Updated Trend Micro has published a report claiming that data-sharing Android app SHAREit, which has over a billion downloads, contains multiple vulnerabilities after the app's maker ignored advice to fix the flaws.
In a blog post published on Monday, Trend Micro researchers Echo Duan and Jesse Chang describe a series of vulnerabilities in SHAREit that could potentially allow a miscreant to leak data and run malicious code, locally or remotely.
They speculate that the bugs at issue are inadvertent and say that they have chosen to publicize them three months after disclosing their findings to Singapore-based Smart Media4U Technology because they've received no response from the app maker.
"We decided to disclose our research three months after reporting this since many users might be affected by this attack because the attacker can steal sensitive data and do anything with the apps’ permission," the researchers said.
SHAREit for Android, they say, has over a billion downloads from the Google Play Store. Google, it's claimed, has been made aware of Trend Micro's concerns; the ad giant did not immediately respond to a request for comment.
According to Duan and Chang, the SHAREit app implements a broadcast receiver component called
"com.lenovo.anyshare.app.DefaultReceiver" that can be invoked via Android's Intent inter-app communication mechanism from any other app. They constructed a proof-of-concept Intent that shows "arbitrary activities, including SHAREit's internal (non-public) and external app activities."
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Worse still, the app defines a FileProvider – a file sharing API – that allows third-party apps to have temporary file read and write access to the SHAREit app's data, from the app root rather than being narrowly scoped to a specific directory. Thus, the researchers were able to devise proof-of-concept code to read cookies associated with the WebView browsing component available to the app.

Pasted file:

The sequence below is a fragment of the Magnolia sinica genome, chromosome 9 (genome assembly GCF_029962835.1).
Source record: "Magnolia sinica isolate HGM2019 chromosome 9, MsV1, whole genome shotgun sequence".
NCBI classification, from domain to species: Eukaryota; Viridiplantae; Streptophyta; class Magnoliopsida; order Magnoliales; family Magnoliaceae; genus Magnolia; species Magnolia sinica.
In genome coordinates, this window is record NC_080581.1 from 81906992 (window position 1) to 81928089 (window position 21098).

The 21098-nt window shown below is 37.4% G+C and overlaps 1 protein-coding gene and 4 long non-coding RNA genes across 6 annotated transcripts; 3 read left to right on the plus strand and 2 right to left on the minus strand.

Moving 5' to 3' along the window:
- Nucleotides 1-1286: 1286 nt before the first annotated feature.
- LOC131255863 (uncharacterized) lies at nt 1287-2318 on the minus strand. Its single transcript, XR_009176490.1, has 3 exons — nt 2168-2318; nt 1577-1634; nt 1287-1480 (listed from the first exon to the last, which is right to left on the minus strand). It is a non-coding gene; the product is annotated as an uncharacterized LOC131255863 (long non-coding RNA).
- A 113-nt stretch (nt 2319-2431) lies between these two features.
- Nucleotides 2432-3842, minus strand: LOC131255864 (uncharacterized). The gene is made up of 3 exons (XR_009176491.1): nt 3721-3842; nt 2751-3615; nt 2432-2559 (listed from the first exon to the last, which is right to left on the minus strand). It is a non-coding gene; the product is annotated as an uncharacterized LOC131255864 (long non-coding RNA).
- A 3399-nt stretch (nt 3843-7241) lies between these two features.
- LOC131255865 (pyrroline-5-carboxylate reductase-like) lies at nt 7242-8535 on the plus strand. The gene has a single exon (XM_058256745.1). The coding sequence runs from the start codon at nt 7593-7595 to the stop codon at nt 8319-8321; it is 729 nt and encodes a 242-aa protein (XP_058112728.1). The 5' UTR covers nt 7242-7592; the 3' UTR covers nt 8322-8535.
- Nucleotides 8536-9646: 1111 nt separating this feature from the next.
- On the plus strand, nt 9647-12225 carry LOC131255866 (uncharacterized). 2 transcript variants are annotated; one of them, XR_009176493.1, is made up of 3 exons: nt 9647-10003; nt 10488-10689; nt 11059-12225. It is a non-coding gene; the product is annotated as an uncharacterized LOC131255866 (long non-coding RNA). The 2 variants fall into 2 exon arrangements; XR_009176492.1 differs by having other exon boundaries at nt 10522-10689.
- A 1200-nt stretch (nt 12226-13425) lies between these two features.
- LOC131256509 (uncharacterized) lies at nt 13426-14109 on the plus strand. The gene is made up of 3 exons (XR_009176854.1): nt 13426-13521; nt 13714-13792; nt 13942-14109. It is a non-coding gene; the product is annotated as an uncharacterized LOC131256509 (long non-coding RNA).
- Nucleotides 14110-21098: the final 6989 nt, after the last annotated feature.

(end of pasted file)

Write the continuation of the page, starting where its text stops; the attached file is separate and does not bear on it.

They say they could also overwrite existing files associated with the app, including vdex/odex files – validated/optimized
.dex (Dalvik Executable) files that preload information for faster app startup. Rewiring these files, they contend, could allow an attacker to alter those files so they execute malicious code.
The app also implements a deep linking feature that allows it to download files from any http/https URL that includes
gshare.cdn.shareitgames.com domain. Because this feature will install an Android APK with the file suffix
.sapk. Duan and Chang say it's possible to install a malicious app and enable limited remote code execution.
While they note that Google Chrome implements a defense against silent app installation via deep link URL, they point out that a local app could still trigger a download and installation from an arbitrary URL.
What's more, SHAREit is also vulnerable to a miscreant-in-the-middle (MITM) attack. The researchers say that when the app downloads other apps from the download center, it checks an external directory that can be written to by any third-party app that has SDcard write permission. The app allows the download of other game apps listed in an
.xml file and most of the URLs therein use the insecure http protocol, making them possible MITM vectors as well.
Smart Media4U Technology did not respond to a request for comment. ®
Updated to add
On Friday, the makers of ShareIt responded to our inquiry. “On February 15, 2021, we became aware of a report by Trend Micro about potential security vulnerabilities in our app,” a company spokesperson said.
“We worked quickly to investigate this report, and on February 19, 2021, we released a patch to address the alleged vulnerabilities.”